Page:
In ten days, Apple’s APFS file system will celebrate its second birthday, as it was first released in iOS 10.3 on 27 March 2017. Unleashing a brand new file system in release operating systems with so many users and third-party products was very high risk. Although APFS has had its moments, Apple seems to have pulled it off.
There was no doubt of the need for a new file system for Apple’s computers and devices. HFS+ had served us well for longer than many of its users had been alive (since 1998), but was showing signs of its age and focus on traditional low-capacity magnetic storage. The first candidate as replacement was Sun’s ZFS, which might have proved ideal for more complex macOS systems, but was considered far from optimal for smaller devices. Apple then chose to go it alone and develop something completely novel, APFS – one file system to rule them all, intended primarily for SSD.
Among its other goals are to put encryption at its heart, to remove the need for journalling, and to eliminate what was seen as unnecessary overhead by avoiding normalisation of file and directory names. The last of those was nearly its early undoing too; despite warnings from developers, its first releases tried to ignore the issues of normalisation. It was only when this was found to break non-Roman language versions of Apple’s own apps that ‘native normalization’ was retrofitted, and using languages such as Korean became sweetness and light.
Roll-out was accomplished by an ingenious in-place migration process, performed on a massive scale. By the middle of April 2017, a large proportion of iOS devices had not only undergone this as part of the iOS 10.3 update, but most of their users were barely aware of what had happened. Now there’s probably about a billion devices which run solely on APFS, and around 25-50 million Macs. It must have been the largest deployment of a new file system in history.
The best indicator of the success of APFS is the exceptionally few user complaints and remaining issues. As someone who for around thirty years has answered user questions for publications like MacUser and now MacFormat, I used regularly every week or two to receive questions from those who had run into problems with HFS+. These typically started small and just grew and grew until they couldn’t be repaired, even in ‘single user mode’ (SUM). Many of us periodically started up in SUM and ran
fsck there to prevent that from happening to our boot volumes.
For the Q&A writer, APFS has been a disaster: I can’t recall when I was last questioned what to do after a file system failure. It’s just as well, because Apple’s delay in providing full documentation of APFS has made it almost impossible for data recovery services and those who develop file system utilities to handle APFS storage. What was published last September has been much more helpful, but is still abominably sketchy in parts, despite two subsequent revisions.
APFS has brought real benefits for many users. These include flexibility in volume sizing, near-instant snapshots which have been built into Time Machine backups, and can be encrypted, fast ‘cloning’ copies on the same volume, copy-on-write, and enabling high performance in the T2 chip as a disk controller, with inline support for encryption.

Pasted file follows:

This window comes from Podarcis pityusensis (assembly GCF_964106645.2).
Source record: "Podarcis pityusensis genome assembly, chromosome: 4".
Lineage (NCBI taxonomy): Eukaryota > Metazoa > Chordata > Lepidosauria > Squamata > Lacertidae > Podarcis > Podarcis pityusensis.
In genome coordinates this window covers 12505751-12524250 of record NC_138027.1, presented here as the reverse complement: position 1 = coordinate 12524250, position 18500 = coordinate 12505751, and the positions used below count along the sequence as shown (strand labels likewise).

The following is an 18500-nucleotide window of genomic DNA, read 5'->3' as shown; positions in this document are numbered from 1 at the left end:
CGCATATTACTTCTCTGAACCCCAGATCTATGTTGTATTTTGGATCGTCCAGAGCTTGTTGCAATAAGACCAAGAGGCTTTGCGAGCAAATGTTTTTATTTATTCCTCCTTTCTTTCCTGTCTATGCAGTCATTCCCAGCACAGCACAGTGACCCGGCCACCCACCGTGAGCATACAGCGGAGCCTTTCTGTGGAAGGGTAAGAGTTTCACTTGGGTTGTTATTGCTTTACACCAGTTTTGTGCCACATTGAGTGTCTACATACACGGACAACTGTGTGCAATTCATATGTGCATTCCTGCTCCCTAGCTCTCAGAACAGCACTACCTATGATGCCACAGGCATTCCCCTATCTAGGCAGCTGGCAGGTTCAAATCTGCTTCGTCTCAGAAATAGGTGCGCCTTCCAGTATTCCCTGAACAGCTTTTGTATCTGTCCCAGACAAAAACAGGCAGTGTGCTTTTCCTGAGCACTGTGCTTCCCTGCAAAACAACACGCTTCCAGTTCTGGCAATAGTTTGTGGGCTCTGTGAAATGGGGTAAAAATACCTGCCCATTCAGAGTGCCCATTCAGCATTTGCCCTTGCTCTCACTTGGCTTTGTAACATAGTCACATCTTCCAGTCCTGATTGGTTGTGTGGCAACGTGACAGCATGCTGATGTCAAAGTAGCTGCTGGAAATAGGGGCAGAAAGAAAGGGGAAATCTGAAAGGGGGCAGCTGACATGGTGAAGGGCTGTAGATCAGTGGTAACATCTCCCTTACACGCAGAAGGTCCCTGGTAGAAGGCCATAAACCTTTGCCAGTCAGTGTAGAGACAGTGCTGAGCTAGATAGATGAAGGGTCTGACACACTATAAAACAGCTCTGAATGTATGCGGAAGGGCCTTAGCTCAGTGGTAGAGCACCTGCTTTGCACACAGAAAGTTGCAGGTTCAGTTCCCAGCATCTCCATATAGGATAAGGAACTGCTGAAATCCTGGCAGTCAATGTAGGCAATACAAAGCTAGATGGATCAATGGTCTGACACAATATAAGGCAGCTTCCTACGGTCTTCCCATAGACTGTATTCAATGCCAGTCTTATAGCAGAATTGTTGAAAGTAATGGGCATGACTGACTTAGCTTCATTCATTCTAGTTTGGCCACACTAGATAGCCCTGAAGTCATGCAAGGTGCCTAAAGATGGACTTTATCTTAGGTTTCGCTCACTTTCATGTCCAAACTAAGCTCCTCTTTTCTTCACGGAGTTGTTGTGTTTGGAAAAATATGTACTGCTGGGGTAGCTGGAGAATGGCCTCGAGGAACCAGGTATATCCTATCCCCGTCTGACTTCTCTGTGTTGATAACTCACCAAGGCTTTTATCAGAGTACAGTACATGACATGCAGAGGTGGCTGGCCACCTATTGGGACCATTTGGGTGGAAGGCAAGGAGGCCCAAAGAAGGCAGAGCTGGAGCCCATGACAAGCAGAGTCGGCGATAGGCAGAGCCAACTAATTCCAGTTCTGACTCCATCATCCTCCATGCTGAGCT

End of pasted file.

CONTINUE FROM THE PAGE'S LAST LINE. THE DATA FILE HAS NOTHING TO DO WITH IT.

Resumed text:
Three of the original features claimed of APFS remain more dubious. Saving physical storage space with sparse files doesn’t appear to have had much impact, perhaps because most modern file formats try to avoid storing sparse data. Fast directory sizing seems not to have been implemented at all in directories, which is frustrating as it’s sorely needed in most folders which the user frequents.
Support for Apple’s popular Fusion Drives also remains in question. This was delayed by a year, until the release of Mojave. Apple offers only limited insight into how these are used when running APFS, where the SSD component stores all file system metadata for the combination, and seems to act much as a large cache for reading and writing to the hard disk. Whether this is an improvement over the previous CoreStorage and HFS+ remains to be seen, as does its effect on the life of the SSD component in the Fusion Drive.
APFS 1.0 in High Sierra evolved rapidly, and its second version in Mojave is considerably more mature. After a lot of initial debate about its performance, I have surprisingly been unable to find good data for Mojave. APFS does support rotating hard drives, but there is almost no evidence as to how well it performs defragmention on them, nor of overall performace compared with HFS+. Most users who want improved performance now seem happy to pay the premium for SSD anyway.
Today’s APFS in Mojave and on devices seems to have met if not exceeded expectations of both Apple and users. The only two situations in which users are likely to opt for HFS+ are in backup storage for Time Machine, where the older format is still obligatory, and on external storage which must be usable from macOS Sierra and earlier. APFS has survived its bold introduction, got tweaked to fix normalisation problems, and has shaken out the great majority of its bugs. It is a worthy successor to HFS+, and delivers the goods.
Now we need to consider its tools like Disk Utility, and of course the future of Time Machine.